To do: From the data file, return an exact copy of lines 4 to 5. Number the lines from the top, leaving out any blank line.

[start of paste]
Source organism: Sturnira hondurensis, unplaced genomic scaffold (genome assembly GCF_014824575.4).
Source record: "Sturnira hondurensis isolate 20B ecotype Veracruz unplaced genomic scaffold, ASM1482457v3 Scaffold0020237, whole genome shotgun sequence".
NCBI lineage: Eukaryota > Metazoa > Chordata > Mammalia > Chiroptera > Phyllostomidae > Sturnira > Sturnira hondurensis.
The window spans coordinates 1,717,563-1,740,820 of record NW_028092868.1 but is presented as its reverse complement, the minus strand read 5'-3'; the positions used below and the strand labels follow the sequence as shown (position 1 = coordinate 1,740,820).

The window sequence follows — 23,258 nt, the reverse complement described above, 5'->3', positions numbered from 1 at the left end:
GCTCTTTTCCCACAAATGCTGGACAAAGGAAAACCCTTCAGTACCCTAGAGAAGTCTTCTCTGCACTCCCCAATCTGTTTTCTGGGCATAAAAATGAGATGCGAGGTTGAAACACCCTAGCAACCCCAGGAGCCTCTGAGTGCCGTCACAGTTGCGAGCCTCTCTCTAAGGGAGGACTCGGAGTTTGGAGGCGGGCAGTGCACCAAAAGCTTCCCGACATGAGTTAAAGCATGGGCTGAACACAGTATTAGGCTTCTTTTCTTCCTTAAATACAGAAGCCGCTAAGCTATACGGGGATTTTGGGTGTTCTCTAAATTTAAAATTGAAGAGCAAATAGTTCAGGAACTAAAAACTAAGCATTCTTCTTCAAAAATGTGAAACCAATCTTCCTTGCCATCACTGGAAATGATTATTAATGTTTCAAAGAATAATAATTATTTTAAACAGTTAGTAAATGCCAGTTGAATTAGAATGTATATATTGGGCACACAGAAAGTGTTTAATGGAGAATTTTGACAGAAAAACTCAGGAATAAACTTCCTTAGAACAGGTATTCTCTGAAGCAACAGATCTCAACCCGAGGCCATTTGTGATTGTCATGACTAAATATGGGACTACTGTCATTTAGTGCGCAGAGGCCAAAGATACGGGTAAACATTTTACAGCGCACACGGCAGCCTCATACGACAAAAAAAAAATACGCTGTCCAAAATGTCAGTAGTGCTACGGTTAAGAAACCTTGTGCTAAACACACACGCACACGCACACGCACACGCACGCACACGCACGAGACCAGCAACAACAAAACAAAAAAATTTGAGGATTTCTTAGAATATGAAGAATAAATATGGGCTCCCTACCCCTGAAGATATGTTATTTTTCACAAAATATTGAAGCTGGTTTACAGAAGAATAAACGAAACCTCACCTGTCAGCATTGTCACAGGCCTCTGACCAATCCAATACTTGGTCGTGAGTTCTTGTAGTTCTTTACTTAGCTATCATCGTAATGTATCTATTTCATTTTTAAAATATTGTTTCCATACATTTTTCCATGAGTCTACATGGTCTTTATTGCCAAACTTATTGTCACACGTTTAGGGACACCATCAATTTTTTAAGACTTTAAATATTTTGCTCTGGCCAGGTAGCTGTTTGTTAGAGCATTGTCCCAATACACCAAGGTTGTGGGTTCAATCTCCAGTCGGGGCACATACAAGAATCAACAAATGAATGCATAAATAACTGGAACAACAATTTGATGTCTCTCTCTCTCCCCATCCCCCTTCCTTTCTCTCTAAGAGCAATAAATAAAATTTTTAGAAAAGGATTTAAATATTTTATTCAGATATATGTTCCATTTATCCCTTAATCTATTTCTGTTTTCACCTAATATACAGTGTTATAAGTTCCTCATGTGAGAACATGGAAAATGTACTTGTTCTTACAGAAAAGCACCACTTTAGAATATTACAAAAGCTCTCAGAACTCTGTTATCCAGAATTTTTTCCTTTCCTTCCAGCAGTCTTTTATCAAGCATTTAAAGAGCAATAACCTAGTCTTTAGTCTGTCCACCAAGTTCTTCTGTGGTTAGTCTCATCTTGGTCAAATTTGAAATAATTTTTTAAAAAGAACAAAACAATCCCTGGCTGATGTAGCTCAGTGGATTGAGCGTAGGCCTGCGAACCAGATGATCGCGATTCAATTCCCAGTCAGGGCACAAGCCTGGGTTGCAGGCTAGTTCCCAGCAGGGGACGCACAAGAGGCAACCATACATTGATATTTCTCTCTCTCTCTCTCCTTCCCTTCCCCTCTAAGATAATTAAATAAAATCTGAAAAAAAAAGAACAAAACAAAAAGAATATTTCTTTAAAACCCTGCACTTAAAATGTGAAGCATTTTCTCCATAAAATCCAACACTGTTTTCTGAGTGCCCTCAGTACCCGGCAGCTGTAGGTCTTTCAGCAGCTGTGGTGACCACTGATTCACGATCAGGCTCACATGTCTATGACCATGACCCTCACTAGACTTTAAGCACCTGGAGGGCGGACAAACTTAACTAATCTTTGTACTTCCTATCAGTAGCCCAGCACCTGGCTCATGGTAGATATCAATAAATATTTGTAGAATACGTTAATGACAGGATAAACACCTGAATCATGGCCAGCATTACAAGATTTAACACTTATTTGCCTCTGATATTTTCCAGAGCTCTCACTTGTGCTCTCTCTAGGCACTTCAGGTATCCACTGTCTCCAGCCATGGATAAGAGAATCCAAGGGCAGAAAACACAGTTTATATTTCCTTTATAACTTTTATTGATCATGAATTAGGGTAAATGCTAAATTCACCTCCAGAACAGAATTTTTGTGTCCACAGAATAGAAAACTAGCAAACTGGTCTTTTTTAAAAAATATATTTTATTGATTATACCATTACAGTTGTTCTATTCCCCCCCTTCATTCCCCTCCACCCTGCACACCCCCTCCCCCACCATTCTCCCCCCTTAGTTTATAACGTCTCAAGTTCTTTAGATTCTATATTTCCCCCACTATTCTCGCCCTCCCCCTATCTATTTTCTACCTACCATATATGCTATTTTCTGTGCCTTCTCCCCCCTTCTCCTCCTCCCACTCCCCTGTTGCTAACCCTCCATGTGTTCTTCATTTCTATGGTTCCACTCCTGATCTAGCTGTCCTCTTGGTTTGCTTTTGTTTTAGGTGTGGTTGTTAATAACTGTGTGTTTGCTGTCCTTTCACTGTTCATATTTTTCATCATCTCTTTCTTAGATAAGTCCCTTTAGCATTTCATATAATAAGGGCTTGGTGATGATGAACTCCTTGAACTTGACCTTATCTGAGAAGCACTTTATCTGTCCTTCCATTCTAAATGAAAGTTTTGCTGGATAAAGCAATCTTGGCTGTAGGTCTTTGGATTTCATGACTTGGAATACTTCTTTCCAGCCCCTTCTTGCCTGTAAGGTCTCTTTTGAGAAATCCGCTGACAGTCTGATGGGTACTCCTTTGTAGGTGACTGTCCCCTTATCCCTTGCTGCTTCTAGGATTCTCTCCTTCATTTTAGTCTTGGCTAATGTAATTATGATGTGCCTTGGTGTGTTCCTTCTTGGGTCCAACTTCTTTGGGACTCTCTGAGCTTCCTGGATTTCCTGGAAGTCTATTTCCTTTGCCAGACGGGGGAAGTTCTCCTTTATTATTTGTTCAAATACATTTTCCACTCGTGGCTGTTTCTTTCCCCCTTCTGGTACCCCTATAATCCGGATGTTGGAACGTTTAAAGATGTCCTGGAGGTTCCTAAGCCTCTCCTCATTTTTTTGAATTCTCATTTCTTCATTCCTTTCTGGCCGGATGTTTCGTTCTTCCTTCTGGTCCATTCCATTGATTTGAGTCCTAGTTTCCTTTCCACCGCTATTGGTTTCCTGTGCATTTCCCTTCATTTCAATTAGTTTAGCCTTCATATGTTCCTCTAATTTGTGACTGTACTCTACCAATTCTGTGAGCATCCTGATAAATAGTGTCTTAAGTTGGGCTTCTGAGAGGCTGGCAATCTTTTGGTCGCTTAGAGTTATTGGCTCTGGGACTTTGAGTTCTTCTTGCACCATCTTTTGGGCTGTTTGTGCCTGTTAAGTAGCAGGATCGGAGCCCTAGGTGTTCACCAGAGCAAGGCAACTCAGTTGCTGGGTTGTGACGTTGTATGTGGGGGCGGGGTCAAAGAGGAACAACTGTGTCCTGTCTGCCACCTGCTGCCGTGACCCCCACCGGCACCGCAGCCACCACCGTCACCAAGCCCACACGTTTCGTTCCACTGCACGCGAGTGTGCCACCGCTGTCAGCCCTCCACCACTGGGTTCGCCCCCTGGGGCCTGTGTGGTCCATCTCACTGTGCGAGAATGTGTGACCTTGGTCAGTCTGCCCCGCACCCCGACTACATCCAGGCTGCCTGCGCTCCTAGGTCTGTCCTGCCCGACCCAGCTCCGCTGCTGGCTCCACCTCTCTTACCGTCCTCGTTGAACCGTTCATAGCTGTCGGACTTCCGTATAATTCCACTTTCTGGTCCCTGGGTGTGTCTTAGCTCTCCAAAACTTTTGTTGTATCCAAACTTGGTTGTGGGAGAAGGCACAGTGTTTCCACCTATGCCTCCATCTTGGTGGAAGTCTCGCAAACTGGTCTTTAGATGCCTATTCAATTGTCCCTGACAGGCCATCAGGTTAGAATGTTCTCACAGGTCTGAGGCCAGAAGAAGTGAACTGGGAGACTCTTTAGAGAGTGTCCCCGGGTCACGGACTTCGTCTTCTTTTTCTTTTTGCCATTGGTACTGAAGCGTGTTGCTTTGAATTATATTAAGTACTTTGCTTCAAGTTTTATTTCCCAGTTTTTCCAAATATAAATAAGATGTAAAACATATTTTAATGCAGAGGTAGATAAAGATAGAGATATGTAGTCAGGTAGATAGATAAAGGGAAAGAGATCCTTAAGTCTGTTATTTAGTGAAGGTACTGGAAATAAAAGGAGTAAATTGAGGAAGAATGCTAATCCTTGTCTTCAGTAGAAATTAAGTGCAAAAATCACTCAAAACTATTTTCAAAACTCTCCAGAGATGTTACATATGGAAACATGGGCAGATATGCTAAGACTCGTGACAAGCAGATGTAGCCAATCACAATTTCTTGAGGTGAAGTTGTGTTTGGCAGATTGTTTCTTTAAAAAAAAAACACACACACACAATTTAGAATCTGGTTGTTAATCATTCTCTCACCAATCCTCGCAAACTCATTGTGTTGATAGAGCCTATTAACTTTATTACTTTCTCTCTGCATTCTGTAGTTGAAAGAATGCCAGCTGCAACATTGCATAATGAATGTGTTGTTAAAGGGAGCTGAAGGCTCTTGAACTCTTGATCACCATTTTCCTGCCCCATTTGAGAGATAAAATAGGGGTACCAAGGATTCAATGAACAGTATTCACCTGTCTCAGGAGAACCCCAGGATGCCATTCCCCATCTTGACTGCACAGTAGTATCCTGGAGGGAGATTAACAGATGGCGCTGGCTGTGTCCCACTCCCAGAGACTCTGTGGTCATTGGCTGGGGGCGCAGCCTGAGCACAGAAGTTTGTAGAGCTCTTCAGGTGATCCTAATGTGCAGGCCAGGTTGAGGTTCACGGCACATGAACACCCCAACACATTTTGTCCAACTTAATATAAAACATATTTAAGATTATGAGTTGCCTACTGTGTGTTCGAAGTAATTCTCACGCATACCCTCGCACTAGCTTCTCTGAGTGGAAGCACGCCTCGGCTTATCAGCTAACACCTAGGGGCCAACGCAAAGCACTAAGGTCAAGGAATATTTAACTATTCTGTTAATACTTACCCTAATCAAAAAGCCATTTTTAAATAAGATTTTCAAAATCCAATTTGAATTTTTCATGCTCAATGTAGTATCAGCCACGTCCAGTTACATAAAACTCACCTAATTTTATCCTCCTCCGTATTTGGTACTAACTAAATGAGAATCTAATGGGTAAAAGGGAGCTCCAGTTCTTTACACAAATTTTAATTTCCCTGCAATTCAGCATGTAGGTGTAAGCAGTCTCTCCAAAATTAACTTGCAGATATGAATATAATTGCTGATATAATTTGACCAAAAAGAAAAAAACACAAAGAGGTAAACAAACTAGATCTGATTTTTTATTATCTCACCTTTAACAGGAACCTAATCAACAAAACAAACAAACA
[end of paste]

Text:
The window spans coordinates 1,717,563-1,740,820 of record NW_028092868.1 but is presented as its reverse complement, the minus strand read 5'-3'; the positions used below and the strand labels follow the sequence as shown (position 1 = coordinate 1,740,820).

The window sequence follows — 23,258 nt, the reverse complement described above, 5'->3', positions numbered from 1 at the left end: